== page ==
Horses are the most majestic of creatures, and they have graced us with their presence for millennia. In the earliest days of civilization, people began to train them to carry loads and pull chariots, but the sport of horse racing really started when humans climbed on top of them and rode them as competition. This sport grew into a sport of skill, speed and majesty when humans began placing wagers against each other. This wagering system morphed into the pari-mutuel, which is now the world’s most popular form of betting in horse races.
In the early days, race bets were private bets accepted by individual individuals. Later, wagering was expanded to pari-mutuel pools in which the bettors share a pool of money minus a management fee for horses finishing first through third. This is the modern system of betting, and it has become a major revenue source for the industry.
As horse racing continues to evolve in a modern culture and justice system that more and more recognizes animals as sentient beings who are entitled to certain fundamental rights, it is vital that the industry address some of its own practices and protocols. This includes instituting an industry-sponsored wraparound aftercare solution for all thoroughbreds once they leave the track. Otherwise, they will continue to hemorrhage into the slaughter pipeline where they are bled of their life savings and forced to fend for themselves in a cruel and unforgiving system of exploitation.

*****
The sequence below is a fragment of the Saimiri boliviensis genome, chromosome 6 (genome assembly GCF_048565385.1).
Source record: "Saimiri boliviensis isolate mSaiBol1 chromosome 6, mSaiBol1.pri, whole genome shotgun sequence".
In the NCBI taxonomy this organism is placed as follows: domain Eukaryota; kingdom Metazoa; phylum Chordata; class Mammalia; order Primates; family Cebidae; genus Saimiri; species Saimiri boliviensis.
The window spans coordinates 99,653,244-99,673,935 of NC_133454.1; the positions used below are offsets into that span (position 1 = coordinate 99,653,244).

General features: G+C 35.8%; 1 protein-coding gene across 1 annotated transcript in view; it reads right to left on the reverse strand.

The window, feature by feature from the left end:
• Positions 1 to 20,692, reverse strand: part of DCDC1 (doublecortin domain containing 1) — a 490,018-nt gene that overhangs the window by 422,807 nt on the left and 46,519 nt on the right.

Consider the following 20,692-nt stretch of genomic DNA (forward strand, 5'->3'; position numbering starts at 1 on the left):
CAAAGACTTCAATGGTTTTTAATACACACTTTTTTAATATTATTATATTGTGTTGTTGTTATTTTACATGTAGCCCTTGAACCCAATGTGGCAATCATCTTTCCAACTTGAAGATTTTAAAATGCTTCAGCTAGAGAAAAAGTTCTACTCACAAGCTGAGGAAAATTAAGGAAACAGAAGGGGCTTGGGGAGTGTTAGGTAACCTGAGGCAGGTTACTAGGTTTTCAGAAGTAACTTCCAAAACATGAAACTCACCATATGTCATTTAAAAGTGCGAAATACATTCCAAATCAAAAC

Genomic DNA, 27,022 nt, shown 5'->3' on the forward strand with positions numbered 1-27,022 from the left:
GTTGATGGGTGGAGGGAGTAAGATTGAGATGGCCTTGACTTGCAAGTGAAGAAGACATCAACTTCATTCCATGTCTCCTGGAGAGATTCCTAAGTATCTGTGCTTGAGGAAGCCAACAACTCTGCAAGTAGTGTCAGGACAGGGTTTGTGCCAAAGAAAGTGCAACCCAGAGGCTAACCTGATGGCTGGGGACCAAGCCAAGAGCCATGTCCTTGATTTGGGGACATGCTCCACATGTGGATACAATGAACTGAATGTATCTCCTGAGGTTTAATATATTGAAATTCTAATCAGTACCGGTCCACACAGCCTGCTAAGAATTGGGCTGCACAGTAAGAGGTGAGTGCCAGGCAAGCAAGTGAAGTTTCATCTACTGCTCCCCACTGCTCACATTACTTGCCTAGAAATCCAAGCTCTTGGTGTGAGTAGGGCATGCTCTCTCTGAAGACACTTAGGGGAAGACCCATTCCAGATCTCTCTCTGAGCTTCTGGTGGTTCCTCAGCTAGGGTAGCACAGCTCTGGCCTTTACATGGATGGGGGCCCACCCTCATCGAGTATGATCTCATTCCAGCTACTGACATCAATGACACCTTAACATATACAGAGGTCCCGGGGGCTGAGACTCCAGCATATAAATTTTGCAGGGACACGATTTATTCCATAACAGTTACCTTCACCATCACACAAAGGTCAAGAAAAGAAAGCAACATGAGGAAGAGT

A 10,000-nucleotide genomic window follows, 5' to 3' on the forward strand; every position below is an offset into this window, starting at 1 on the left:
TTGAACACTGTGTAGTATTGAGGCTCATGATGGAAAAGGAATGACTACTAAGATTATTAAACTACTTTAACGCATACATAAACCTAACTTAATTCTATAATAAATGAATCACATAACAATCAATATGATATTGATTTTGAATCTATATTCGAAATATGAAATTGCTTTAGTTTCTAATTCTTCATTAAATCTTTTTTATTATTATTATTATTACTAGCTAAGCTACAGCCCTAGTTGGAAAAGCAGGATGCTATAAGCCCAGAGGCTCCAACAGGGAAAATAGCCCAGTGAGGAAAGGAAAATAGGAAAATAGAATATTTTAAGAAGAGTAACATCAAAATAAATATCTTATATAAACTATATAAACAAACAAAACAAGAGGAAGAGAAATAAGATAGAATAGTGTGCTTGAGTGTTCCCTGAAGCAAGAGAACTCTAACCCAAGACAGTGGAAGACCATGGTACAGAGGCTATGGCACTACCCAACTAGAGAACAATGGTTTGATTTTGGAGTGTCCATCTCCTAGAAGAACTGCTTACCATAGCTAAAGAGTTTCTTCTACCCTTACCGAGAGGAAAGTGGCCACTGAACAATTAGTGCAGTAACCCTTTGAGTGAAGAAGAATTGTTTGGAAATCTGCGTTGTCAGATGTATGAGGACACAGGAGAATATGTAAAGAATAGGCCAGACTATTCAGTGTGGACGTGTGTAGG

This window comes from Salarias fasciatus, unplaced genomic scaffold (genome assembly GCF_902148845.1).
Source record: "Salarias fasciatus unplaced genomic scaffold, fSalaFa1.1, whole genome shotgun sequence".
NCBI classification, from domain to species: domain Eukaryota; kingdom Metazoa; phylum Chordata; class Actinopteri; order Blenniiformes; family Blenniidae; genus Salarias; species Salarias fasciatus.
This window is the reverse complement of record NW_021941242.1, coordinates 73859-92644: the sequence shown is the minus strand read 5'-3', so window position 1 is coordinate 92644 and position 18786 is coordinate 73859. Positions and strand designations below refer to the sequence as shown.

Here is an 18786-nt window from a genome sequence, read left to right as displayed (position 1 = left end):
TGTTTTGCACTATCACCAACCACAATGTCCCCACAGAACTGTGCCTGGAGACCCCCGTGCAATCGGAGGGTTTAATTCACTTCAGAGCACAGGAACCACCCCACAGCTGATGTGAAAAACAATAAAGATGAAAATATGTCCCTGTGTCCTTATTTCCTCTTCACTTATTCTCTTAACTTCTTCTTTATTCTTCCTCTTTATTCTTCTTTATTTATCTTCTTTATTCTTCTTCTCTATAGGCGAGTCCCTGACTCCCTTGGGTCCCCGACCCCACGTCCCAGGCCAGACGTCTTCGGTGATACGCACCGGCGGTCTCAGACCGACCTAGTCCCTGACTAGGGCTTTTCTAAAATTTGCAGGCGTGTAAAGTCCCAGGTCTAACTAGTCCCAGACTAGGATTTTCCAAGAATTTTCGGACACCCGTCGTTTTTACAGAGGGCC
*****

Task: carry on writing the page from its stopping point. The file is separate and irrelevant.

A few decades ago, when I asked Mike Smith — Big Money Mike to many of his fans — what had changed in his time as a jockey, he said that ownership had radically shifted. Instead of one big owner, it was now common to find a group of investors divvying up “microshares” in a horse for a hundred dollars a year. This democratization of the sport had made it more profitable, but also created a whole new breed of neophyte racehorse owners who were ill-equipped to care for or train their horses.
Before a race begins, the horses enter the walking ring and are carefully examined by bettors. If the horses’ coats look bright and rippling with just enough sweat, they are considered ready to run. As the race commences, bettors cheer and watch with hypnotic fascination as the horses thunder down the stretch toward the finish line. If two or more horses cross the finish line at the same time, a photo finish is declared and stewards examine a snapshot of the finish to determine who won.
The racetrack is a magical place, full of sounds and smells that are a feast for the senses. The horses’ massive, hypnotic strides move through the dusty dirt with a sort of swooping elegance that makes for a spectacle even when it is raining. A few minutes into the race, however, and you can see that some of the horses are fading fast. As the pack nears the clubhouse turn, War of Will takes the lead from Mongolian Groom and McKinzie, a small-framed bay.